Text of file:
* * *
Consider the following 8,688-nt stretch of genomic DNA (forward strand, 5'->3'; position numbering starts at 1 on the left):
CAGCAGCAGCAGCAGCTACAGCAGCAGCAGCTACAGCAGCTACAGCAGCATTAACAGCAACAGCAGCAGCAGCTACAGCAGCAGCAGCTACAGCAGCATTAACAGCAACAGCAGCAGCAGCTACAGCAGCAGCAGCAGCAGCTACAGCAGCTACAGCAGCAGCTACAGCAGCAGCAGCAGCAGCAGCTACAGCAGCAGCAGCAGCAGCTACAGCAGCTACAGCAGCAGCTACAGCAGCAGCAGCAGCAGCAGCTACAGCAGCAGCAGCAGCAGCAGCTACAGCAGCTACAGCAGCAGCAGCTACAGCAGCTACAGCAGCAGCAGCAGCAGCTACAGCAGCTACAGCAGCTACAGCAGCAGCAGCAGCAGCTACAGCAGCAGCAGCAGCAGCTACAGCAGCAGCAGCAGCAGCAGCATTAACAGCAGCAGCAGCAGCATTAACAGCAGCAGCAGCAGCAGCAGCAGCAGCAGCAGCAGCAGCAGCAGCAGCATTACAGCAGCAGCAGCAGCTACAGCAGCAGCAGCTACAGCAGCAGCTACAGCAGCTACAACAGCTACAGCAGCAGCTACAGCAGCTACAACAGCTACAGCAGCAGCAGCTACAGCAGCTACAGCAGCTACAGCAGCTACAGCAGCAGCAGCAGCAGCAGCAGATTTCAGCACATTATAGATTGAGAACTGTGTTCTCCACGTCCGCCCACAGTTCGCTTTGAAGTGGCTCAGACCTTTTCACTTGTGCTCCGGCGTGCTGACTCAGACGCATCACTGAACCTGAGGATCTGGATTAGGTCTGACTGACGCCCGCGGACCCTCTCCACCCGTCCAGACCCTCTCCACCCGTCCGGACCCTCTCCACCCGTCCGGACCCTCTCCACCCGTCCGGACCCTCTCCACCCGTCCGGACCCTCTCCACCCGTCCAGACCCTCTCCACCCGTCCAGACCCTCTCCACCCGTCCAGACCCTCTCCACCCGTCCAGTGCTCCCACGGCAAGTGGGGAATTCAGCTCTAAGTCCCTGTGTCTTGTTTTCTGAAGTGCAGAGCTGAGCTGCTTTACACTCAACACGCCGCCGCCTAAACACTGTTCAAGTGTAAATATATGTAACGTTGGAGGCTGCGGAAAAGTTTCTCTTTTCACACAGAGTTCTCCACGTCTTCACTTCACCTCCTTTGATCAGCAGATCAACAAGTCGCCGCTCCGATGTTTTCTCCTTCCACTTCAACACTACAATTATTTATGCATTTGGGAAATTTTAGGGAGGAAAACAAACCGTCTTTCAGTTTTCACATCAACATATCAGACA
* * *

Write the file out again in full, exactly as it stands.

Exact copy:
Consider the following 8,688-nt stretch of genomic DNA (forward strand, 5'->3'; position numbering starts at 1 on the left):
CAGCAGCAGCAGCAGCTACAGCAGCAGCAGCTACAGCAGCTACAGCAGCATTAACAGCAACAGCAGCAGCAGCTACAGCAGCAGCAGCTACAGCAGCATTAACAGCAACAGCAGCAGCAGCTACAGCAGCAGCAGCAGCAGCTACAGCAGCTACAGCAGCAGCTACAGCAGCAGCAGCAGCAGCAGCTACAGCAGCAGCAGCAGCAGCTACAGCAGCTACAGCAGCAGCTACAGCAGCAGCAGCAGCAGCAGCTACAGCAGCAGCAGCAGCAGCAGCTACAGCAGCTACAGCAGCAGCAGCTACAGCAGCTACAGCAGCAGCAGCAGCAGCTACAGCAGCTACAGCAGCTACAGCAGCAGCAGCAGCAGCTACAGCAGCAGCAGCAGCAGCTACAGCAGCAGCAGCAGCAGCAGCATTAACAGCAGCAGCAGCAGCATTAACAGCAGCAGCAGCAGCAGCAGCAGCAGCAGCAGCAGCAGCAGCAGCAGCATTACAGCAGCAGCAGCAGCTACAGCAGCAGCAGCTACAGCAGCAGCTACAGCAGCTACAACAGCTACAGCAGCAGCTACAGCAGCTACAACAGCTACAGCAGCAGCAGCTACAGCAGCTACAGCAGCTACAGCAGCTACAGCAGCAGCAGCAGCAGCAGCAGATTTCAGCACATTATAGATTGAGAACTGTGTTCTCCACGTCCGCCCACAGTTCGCTTTGAAGTGGCTCAGACCTTTTCACTTGTGCTCCGGCGTGCTGACTCAGACGCATCACTGAACCTGAGGATCTGGATTAGGTCTGACTGACGCCCGCGGACCCTCTCCACCCGTCCAGACCCTCTCCACCCGTCCGGACCCTCTCCACCCGTCCGGACCCTCTCCACCCGTCCGGACCCTCTCCACCCGTCCGGACCCTCTCCACCCGTCCAGACCCTCTCCACCCGTCCAGACCCTCTCCACCCGTCCAGACCCTCTCCACCCGTCCAGTGCTCCCACGGCAAGTGGGGAATTCAGCTCTAAGTCCCTGTGTCTTGTTTTCTGAAGTGCAGAGCTGAGCTGCTTTACACTCAACACGCCGCCGCCTAAACACTGTTCAAGTGTAAATATATGTAACGTTGGAGGCTGCGGAAAAGTTTCTCTTTTCACACAGAGTTCTCCACGTCTTCACTTCACCTCCTTTGATCAGCAGATCAACAAGTCGCCGCTCCGATGTTTTCTCCTTCCACTTCAACACTACAATTATTTATGCATTTGGGAAATTTTAGGGAGGAAAACAAACCGTCTTTCAGTTTTCACATCAACATATCAGACA